Blackmore’s Night – UK Tour June 2013
Wolverhampton and Salisbury.
This tour was to promote the new album, and although Candice promised tracks from it, at Salisbury we had “Troika”, and I think at both we had “Ashgrove” but that was it. The key tracks that formed the set were essentially the same as the previous tour with lots of pauses in-between whilst Ritchie considered what else to play from their now quite extensive repertoire of 8 CD’s stretching over 16 years. Ritchie just didn’t choose much off the new album, not that I’d read too much into that.
The set hinges around 3 main tracks. Candice Night features on “Diamonds and Rust” where she doesn’t so much sing it as act it, and to her credit pulls off a really stunning performance. Ritchie’s two main solos appear in Journeyman, the only song where the Strat is employed, and “Fires at Midnight” which has an extensive workout on the acoustic. Of course for a diehard Blackmore fan like me the Strat solo has particular impact, and he didn’t disappoint, particularly at Wolverhampton where he did a long and glorious solo with the slide in typical Rainbow-esque fashion followed by a very long section which peaked wonderfully with some of his typical old style phrasing. He appeared to be really enjoying it himself too, as did the rest of the band who applauded along with an ecstatic audience for quite some time at the end of the song. Ritchie put on his “shy” mode at this point, donned one of the acoustic guitars and wished for the next song to start ASAP. A similar reception was given at Salisbury leading to Candice saying “well he still knows how to please his fans”.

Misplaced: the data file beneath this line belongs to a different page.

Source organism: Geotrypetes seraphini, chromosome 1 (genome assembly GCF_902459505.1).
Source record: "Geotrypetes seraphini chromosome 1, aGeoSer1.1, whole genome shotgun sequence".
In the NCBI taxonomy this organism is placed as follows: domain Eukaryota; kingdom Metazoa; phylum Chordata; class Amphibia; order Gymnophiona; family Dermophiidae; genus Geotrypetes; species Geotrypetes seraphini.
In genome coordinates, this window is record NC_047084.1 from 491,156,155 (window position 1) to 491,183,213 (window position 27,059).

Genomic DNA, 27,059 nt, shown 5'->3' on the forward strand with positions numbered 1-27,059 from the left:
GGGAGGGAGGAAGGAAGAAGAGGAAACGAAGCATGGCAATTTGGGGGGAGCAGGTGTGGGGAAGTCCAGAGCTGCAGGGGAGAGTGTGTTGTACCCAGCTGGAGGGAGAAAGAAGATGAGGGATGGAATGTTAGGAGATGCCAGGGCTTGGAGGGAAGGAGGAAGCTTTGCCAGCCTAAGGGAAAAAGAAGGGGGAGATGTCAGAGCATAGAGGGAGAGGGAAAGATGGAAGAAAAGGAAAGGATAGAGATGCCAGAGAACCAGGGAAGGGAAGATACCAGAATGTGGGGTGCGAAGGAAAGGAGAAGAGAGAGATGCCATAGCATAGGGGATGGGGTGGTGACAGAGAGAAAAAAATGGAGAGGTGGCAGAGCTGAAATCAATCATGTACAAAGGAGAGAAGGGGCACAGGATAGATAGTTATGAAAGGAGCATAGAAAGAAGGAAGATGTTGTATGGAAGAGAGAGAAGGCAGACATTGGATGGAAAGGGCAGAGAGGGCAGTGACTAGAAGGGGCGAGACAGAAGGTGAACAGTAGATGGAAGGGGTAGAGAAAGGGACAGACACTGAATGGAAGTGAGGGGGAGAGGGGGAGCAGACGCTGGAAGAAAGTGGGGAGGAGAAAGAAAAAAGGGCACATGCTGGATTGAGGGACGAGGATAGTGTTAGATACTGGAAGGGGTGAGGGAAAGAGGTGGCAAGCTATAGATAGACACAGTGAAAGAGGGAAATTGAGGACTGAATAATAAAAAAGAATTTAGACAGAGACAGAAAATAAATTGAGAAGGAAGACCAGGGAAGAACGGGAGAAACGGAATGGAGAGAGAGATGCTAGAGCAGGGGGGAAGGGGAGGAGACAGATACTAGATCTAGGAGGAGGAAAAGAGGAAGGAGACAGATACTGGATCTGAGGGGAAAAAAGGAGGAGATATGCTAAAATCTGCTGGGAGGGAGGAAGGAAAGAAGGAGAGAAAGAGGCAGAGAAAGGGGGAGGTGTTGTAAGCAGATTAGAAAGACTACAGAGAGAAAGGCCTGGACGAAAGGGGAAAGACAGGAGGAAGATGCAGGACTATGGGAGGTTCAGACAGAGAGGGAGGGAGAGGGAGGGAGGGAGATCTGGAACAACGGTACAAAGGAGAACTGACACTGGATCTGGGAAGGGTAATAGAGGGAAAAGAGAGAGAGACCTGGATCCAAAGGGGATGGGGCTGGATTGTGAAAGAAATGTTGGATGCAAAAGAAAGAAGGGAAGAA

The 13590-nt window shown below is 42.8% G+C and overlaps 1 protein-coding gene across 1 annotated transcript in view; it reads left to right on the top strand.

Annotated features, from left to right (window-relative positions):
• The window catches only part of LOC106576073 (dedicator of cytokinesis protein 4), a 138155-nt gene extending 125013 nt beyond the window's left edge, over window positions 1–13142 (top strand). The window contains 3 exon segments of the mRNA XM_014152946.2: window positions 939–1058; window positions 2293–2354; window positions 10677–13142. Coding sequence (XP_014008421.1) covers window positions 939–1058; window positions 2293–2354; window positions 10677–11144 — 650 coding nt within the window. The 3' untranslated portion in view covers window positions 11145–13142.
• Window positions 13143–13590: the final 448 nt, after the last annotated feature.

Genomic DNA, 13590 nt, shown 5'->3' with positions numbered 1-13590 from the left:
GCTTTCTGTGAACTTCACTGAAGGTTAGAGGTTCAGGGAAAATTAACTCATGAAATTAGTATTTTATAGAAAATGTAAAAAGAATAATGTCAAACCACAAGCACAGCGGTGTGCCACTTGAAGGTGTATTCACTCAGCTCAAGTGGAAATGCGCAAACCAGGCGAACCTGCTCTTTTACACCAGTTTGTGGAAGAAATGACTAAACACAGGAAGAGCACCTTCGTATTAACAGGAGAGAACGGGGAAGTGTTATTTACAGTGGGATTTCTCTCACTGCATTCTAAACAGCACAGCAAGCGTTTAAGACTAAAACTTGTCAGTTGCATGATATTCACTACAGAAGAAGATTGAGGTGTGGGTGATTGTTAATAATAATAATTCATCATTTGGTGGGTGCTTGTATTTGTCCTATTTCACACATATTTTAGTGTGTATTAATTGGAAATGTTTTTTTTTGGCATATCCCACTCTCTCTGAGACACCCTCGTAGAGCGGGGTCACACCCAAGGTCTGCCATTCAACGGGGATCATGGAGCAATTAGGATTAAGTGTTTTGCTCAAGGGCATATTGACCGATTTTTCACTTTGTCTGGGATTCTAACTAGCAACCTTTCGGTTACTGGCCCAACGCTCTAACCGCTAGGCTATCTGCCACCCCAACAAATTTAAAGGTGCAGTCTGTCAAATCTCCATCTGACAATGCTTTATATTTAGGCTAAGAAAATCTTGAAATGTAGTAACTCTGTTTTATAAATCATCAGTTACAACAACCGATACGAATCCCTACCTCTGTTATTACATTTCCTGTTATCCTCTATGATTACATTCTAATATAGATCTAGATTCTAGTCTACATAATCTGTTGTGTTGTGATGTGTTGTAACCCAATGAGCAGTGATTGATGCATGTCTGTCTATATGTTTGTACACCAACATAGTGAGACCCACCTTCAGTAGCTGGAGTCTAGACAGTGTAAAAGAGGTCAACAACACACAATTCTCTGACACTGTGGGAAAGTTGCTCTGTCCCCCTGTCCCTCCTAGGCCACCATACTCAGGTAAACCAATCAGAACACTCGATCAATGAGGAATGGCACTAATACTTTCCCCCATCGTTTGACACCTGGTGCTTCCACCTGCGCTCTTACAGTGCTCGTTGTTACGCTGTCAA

At Salisbury when Ritchie came to do the solo in “Fires at Midnight” he found his guitar wasn’t working. We then had a few minutes with a scene reminiscent of the very last bit of the California Jam with Ritchie around his amps, playing with cables and generally messing around trying to get the guitar to work. The band kept playing as eventually his guitar tech came on with a spare guitar just as Ritchie discovered he’d accidently thrown a switch on the underside of the guitar itself, and this was the reason for the fault. Finally he sat down on a stool to play and to be honest I was worried that the moment had been lost and he’d struggle to play as good a solo as he did at Wolverhampton. Certainly in Rainbow days if someone even farted at the wrong time he’d be off in a huff. No, Ritchie played the longest and most beautiful solo I’ve heard him play on the acoustic – incorporating a rendition of “Minstrels in the hall” – it was breath-taking. The audience sat in stunned silence until the very end.
Which brings me to a conclusion I didn’t think I’d ever get to; I wouldn’t want to see Ritchie play rock again. If he tried to play a solo like this one it would be washed out with people yelling, clapping and generally being the “rock” audience. They’d ruin it! Also Ritchie is happiest when playing simple folk songs – Barbara Allen, The Drinking Song, Home Again, he loves this kind of thing and has found a great vehicle to play it with this band.
Those of you wanting to see Ritchie play rock again will take little comfort from seeing him in Blackmores Night these days – he appears to be extremely happy and is playing very well indeed. You can easily criticize it as puerile escapism, pantomime or at times rudimentary, I certainly did so for the first 10 years of the bands existence. However I was wrong, this is great music for Ritchie to play at this stage in his career… long may it continue.